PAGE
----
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Trash to treasure: recycling waste paper.

Jim Edwards, a soil scientist with ARS in Auburn, Alabama, is working with manufacturers of pelletizing equipment and others to process newspapers, phone books, and other types of water paper. The small, 3/8-inch-diameter pellets could be spread on fields by machines that currently dispense fertilizer.

Edwards is also exploring the possibility that some inks may have pesticidal qualities because the shredded newspapers seem to inhibit fungal diseases, as well as weeds such as crabgrass.

With a $20,000-a-year grant from Auburn University for a 2-year recycling project, Edwards gets waste copies of the local newspaper in Auburn, while his telephone books were collected in a special curbside project in his county.

After shredding, the phone books were plowed into the soil this past spring to grow corn, soybeans, and cotton. Newspapers were mixed with chicken litter, and waste from urban yards and local cotton gins was recycled as part of Edwards' co-composting of mixed solid wastes form farm and town or city.

Edward says that one problem with paper is that is carbon-nitrogen ratio of 150: 1 isn't even close to the 30: 1 ratio desired for composting. So in the long run, he envisions pelletizing paper along with another waste product high in nitrogen, such as manure, food waste, or yard waste.

He initially began his research with the idea of loosening soil so cotton roots could penetrate deeper. In his part of Alabama, a compacted layer of soil often keeps roots from penetrating more than 6 inches. Disking paper pellets into the earth would separate soil particles and help reduce this compaction.

But in the sands of West Texas, cotton roots don't meet resistance.

"We don't have any particular soil problem growing cotton, other than lack of water," says Jimmy Apel, USDA Soil Conservation Service coordinator of the Big Country Resource Conservation and Development (RC&D) Area, Inc., in Sweet-water, Texas.

The Texas panhandle is a land of cotton, cattle, and oil - in the heart of what was once the Dust Bowl. In addition to establishing job opportunities, Apel says the 12-county Big Country RC&D Council has three priorities: reducing erosion, improving water quality, and recycling waste materials. "Recycling paper pellets hits all three."

Apel explains that large pellets - 2 to 4 inches long with a 3/4 - inch diameter - hold down the highly erodible soil and break the wind's impact. "We expect to have less soil blowing away when it's dry and less sediment carried in the streams when it rains."

He is counting on paper pellets to control erosion on more than a million acres of farmland in this area.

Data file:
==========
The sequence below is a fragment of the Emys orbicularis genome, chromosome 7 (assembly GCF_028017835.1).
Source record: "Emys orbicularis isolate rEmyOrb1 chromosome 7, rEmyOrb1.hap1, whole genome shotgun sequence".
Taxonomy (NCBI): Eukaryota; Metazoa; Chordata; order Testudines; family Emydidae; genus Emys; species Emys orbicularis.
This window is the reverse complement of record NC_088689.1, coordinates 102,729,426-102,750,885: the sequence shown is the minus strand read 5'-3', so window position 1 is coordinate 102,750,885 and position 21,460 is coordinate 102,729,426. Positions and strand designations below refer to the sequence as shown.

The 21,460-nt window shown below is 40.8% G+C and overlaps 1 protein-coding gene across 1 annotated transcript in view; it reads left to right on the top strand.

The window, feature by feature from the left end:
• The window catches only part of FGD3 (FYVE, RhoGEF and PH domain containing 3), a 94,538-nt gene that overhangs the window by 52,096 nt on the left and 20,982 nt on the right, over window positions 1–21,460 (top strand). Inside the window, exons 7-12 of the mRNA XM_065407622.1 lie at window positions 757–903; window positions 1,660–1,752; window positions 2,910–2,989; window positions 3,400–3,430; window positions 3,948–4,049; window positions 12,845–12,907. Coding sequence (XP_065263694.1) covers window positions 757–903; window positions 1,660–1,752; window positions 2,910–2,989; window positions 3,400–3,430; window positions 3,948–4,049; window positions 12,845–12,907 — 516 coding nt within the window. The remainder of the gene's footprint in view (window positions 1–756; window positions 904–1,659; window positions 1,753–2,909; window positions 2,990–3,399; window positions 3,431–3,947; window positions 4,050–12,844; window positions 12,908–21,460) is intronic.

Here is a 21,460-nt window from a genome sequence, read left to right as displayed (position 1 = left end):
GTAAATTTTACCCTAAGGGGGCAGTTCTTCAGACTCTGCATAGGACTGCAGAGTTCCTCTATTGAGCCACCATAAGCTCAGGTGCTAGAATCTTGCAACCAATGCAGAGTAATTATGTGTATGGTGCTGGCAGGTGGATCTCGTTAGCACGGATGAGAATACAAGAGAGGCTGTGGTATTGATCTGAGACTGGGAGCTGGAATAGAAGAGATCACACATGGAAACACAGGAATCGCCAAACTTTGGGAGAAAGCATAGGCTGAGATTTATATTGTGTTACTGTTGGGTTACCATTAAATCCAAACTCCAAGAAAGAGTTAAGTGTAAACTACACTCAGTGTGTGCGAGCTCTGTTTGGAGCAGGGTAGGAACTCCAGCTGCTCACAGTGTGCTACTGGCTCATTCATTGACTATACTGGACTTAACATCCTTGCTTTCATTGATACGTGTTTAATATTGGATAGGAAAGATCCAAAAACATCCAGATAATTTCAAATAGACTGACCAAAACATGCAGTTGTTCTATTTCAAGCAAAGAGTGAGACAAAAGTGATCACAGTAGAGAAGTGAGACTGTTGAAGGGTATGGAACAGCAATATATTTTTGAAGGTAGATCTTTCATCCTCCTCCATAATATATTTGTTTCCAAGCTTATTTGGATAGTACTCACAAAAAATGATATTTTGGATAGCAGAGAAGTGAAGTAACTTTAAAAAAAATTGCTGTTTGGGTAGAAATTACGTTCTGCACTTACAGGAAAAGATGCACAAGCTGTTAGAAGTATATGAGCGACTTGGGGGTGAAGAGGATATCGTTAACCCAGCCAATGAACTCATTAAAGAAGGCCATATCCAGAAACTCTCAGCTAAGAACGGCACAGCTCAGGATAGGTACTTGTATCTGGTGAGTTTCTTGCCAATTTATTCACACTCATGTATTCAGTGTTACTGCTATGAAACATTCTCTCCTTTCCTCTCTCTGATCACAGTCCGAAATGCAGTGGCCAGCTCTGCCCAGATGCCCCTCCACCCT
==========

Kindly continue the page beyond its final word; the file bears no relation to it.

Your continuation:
The pellets have other advantages over shredded paper: The compacted paper takes longer to decompose and is easier to transport, allowing more pounds of newspaper per truckload.

Apel sees a future for the pellets nationwide, with cities buying portable equipment to grind paper and extrude it as pellets. He says the alternatives for waste paper disposal in his area are either burying it is the landfill or paying someone to haul it long distance to paper recycling plants on the Gulf Coast.

We've Got to Get the Lead Out

Edwards is cooperating in the Big Country RC&D's paper pellet project. He is analyzing the area's waste paper to see it lead or other heavy metals are present in the inks in amounts that would be harmful to the environment. He says that printers are gradually eliminating such heavy metals, but he has to check to be sure that certain locally produced materials aren't the exception to the rule.

To analyze for levels of toxins and nutrients in paper waste from homes, Edwards has volunteers in various states collect and send in samples of waste paper. For example, a family in Devil's Lake, North Dakota, saved all their waste paper - computer paper, cereal boxes, newspapers, junk mail, frozen food packages, etc. - for a month and shipped it to him.

The highest lead level found in the North Dakota paper waste was in the frozen food packages and other food container carboard, Edwards says.

"There's no risk to consumers of those foods because the lead is |locked' into the packaging; the potential risk comes when the packaging is shredded and mixed into soil. However, it's likely that the risk will be brought down to an acceptable level when the packaging's lead content is averaged by mixing it with other waste paper and carboard that has little or no lead."

Curbing Wind Erosion

ARS scientist Donald Fryrear wants to determine if leachates - materials dissolved out by action of percolating liquid - from the paper will bond sand particles so that erosion will be controlled for a long time.

He says, "Using paper pellets to control wind erosion could significantly affect sandy soils in many parts of the United States."

Fryrear, a dust storm expert based at Big Spring, Texas, is working with Edwards. Fryrear will do wind tunnel tests to get preliminary estimates of how many pellets will be needed per acre to control wind erosion. He will also provide space for field tests if the paper passes toxicity tests.